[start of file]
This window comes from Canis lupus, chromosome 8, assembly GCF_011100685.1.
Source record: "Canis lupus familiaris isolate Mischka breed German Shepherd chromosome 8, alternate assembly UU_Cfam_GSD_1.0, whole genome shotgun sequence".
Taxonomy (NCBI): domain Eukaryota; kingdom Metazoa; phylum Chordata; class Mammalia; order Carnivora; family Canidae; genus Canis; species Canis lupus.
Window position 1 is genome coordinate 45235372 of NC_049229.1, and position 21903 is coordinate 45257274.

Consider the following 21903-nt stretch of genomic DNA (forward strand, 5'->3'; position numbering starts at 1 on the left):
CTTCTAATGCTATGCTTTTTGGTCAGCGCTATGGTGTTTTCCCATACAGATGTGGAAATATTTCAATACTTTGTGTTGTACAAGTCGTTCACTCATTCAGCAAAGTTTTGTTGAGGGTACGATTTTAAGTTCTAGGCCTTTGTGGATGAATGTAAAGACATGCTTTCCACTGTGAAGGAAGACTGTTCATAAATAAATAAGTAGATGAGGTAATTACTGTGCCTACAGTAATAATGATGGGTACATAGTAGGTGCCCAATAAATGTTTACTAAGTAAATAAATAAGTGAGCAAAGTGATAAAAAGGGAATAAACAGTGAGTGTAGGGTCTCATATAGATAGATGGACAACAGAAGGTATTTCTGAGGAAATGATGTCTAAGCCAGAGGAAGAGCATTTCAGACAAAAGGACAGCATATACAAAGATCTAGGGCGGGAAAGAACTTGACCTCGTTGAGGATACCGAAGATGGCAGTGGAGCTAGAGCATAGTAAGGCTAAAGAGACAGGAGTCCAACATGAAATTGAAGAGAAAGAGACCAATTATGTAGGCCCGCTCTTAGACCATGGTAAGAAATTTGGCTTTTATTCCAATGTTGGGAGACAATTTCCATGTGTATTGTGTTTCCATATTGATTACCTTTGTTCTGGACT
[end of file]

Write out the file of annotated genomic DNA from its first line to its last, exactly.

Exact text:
This window comes from Canis lupus, chromosome 8, assembly GCF_011100685.1.
Source record: "Canis lupus familiaris isolate Mischka breed German Shepherd chromosome 8, alternate assembly UU_Cfam_GSD_1.0, whole genome shotgun sequence".
Taxonomy (NCBI): domain Eukaryota; kingdom Metazoa; phylum Chordata; class Mammalia; order Carnivora; family Canidae; genus Canis; species Canis lupus.
Window position 1 is genome coordinate 45235372 of NC_049229.1, and position 21903 is coordinate 45257274.

Consider the following 21903-nt stretch of genomic DNA (forward strand, 5'->3'; position numbering starts at 1 on the left):
CTTCTAATGCTATGCTTTTTGGTCAGCGCTATGGTGTTTTCCCATACAGATGTGGAAATATTTCAATACTTTGTGTTGTACAAGTCGTTCACTCATTCAGCAAAGTTTTGTTGAGGGTACGATTTTAAGTTCTAGGCCTTTGTGGATGAATGTAAAGACATGCTTTCCACTGTGAAGGAAGACTGTTCATAAATAAATAAGTAGATGAGGTAATTACTGTGCCTACAGTAATAATGATGGGTACATAGTAGGTGCCCAATAAATGTTTACTAAGTAAATAAATAAGTGAGCAAAGTGATAAAAAGGGAATAAACAGTGAGTGTAGGGTCTCATATAGATAGATGGACAACAGAAGGTATTTCTGAGGAAATGATGTCTAAGCCAGAGGAAGAGCATTTCAGACAAAAGGACAGCATATACAAAGATCTAGGGCGGGAAAGAACTTGACCTCGTTGAGGATACCGAAGATGGCAGTGGAGCTAGAGCATAGTAAGGCTAAAGAGACAGGAGTCCAACATGAAATTGAAGAGAAAGAGACCAATTATGTAGGCCCGCTCTTAGACCATGGTAAGAAATTTGGCTTTTATTCCAATGTTGGGAGACAATTTCCATGTGTATTGTGTTTCCATATTGATTACCTTTGTTCTGGACT